Despite its portfolio of high-quality assets, significant shareholder value has been destroyed because management dropped the ball. Guess they didn't learn much from all those Oklahoma City Thunder games they've been attending.
As somebody who has been very optimistic about SandRidge, in the hopes that the market would see what I saw, recent allegations against management are truly disheartening. In addition to claims of reckless capital spending and poor corporate governance, executive compensation is worth zeroing in on.
Over the past five years, payments from SandRidge to Ward have totaled roughly $150 million. In fact, adjusted for market capitalization, Ward has been the highest paid CEO among all publicly traded American energy companies, as well as one of the highest paid American CEOs period. Given SandRidge's less than $3 billion market capitalization, this appears all the more shocking.
Moreover, since the company went public, a substantial portion of SandRidge's earnings and cash flow has gone toward paying its executives. Given the stock's precipitous decline, its severe relative underperformance, and a 60% drop in book value per share over this period, shareholder outrage is understandable.
So how can SandRidge turn things around?
Calls for reform and final thoughts
In a recent letter addressed to SandRidge's board of directors, Dinakar Singh, CEO of TPG-Axon Capital Management, a hedge fund that owns a sizable stake in SandRidge, made three recommendations.
First, he recommended a reconfiguration of the board of directors. He suggested that credible, independent directors – to be selected after extensive negotiations with large shareholders – should replace certain current directors.
Second, the board then must bring in new management, because the current management team's credibility has been irreparably damaged. Singh suggested that a management shake-up is the only way to lower the company's cost of capital and generate confidence that the value of its assets will be realized over time.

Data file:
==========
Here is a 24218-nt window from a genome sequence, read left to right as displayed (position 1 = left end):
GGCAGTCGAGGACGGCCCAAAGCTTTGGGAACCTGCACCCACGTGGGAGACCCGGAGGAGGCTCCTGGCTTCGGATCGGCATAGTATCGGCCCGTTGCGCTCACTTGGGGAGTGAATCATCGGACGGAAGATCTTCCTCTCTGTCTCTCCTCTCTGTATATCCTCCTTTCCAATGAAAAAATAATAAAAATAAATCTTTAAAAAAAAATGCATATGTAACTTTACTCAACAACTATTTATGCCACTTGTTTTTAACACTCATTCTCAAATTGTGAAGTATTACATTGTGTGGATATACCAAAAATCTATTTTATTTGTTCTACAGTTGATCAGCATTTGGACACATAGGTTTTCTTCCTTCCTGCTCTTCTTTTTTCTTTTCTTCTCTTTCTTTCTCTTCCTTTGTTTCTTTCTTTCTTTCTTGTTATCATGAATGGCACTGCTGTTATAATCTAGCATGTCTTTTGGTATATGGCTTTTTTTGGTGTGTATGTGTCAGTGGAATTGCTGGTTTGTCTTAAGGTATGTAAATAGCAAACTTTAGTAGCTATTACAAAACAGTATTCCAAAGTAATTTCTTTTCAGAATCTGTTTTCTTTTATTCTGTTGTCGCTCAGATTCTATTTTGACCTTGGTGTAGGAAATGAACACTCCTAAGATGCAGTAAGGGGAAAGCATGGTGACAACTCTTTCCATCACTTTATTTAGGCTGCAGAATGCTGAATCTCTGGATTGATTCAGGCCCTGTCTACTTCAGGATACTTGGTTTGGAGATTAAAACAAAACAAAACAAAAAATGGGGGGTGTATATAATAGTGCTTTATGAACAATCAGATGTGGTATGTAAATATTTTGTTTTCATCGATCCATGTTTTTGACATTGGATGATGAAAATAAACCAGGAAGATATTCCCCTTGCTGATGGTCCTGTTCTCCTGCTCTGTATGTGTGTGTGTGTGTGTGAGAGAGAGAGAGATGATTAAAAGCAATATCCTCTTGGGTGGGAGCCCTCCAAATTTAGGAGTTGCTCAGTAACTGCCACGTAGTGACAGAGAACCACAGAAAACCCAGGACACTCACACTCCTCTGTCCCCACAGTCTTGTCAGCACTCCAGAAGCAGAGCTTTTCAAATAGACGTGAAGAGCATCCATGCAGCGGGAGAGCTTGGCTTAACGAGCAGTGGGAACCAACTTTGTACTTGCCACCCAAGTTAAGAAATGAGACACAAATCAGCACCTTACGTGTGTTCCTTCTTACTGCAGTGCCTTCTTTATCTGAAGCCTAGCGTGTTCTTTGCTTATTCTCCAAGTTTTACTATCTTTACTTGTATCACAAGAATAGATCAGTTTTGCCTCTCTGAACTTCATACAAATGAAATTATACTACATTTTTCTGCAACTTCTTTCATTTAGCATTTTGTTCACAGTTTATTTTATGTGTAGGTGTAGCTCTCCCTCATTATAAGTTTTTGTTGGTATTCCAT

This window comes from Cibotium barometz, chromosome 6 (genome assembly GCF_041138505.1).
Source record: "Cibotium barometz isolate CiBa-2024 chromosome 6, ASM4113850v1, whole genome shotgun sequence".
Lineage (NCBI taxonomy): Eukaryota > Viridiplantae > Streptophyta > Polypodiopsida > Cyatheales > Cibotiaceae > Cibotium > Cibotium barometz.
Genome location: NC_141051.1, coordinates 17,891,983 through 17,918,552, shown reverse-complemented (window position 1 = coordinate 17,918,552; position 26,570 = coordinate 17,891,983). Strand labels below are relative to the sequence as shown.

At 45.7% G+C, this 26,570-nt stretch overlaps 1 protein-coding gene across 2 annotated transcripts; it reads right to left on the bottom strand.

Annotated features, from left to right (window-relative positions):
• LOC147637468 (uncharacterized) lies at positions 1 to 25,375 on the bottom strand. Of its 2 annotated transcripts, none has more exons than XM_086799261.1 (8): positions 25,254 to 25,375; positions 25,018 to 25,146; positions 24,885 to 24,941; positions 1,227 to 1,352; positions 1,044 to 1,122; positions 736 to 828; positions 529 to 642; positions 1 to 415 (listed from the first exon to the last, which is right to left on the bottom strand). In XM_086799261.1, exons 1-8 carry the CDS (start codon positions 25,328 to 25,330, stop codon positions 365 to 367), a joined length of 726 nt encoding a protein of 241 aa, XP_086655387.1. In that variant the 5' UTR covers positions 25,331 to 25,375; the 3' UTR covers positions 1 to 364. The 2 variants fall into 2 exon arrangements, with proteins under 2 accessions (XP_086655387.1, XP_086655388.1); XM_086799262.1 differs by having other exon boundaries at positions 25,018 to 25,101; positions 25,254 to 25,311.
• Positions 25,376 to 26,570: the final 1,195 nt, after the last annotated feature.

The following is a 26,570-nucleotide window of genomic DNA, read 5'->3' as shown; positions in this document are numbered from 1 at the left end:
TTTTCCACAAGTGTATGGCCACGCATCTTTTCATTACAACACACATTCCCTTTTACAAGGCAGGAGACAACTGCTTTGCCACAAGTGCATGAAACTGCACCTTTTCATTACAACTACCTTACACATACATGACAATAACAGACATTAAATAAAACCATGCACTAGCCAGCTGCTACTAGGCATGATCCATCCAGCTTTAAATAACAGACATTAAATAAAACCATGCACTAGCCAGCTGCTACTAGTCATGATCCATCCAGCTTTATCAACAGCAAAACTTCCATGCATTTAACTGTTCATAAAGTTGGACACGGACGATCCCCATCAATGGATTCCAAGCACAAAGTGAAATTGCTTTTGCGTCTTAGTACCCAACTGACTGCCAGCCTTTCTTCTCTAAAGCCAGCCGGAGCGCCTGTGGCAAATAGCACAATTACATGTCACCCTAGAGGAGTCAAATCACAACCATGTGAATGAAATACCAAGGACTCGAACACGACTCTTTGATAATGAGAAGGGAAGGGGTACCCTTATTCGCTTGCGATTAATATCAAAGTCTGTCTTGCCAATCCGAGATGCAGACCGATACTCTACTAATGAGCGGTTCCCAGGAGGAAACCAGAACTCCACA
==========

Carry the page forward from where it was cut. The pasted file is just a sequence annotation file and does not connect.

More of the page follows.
Third, the board should consider strategic alternatives and bring on an adviser to provide expertise. Singh recommended that the board carefully contemplate the possibility of selling SandRidge to another energy company, especially one with a low cost of capital and the financial wherewithal to wring the value out of SandRidge's assets.
These are all excellent points. For the value of SandRidge's assets to be reflected in its share price and for the market to regain confidence in the company's management, a board and management shake-up is in order. As we have seen over the years, shareholder activism can be an important catalyst for such change.
Restoring the market's confidence in company management through a reconfiguration of the board and major adjustments in compensation schemes for upper management should be key priorities. Let's hope that TPG-Axon's comments, which were echoed by Mount Kellett Capital Management, another hedge fund that owns a sizable 4.5% stake in SandRidge, provide the basis for major and much-needed reform at SandRidge.
If you are looking to find out more about its strengths and weaknesses, you should view this brand new premium report detailing SandRidge's game plan and what to expect from the company going forward. To get started -- click here!